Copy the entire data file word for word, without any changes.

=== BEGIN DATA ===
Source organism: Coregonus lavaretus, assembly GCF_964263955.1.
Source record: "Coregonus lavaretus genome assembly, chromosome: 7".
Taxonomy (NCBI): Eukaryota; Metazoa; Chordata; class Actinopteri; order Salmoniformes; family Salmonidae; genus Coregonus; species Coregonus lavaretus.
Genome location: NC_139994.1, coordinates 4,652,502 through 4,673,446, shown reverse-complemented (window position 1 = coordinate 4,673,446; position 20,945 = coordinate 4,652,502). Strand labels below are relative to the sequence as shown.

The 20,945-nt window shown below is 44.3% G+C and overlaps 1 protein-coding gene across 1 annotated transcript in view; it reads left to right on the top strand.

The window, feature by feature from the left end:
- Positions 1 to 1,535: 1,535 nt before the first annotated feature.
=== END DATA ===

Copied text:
Source organism: Coregonus lavaretus, assembly GCF_964263955.1.
Source record: "Coregonus lavaretus genome assembly, chromosome: 7".
Taxonomy (NCBI): Eukaryota; Metazoa; Chordata; class Actinopteri; order Salmoniformes; family Salmonidae; genus Coregonus; species Coregonus lavaretus.
Genome location: NC_139994.1, coordinates 4,652,502 through 4,673,446, shown reverse-complemented (window position 1 = coordinate 4,673,446; position 20,945 = coordinate 4,652,502). Strand labels below are relative to the sequence as shown.

The 20,945-nt window shown below is 44.3% G+C and overlaps 1 protein-coding gene across 1 annotated transcript in view; it reads left to right on the top strand.

The window, feature by feature from the left end:
- Positions 1 to 1,535: 1,535 nt before the first annotated feature.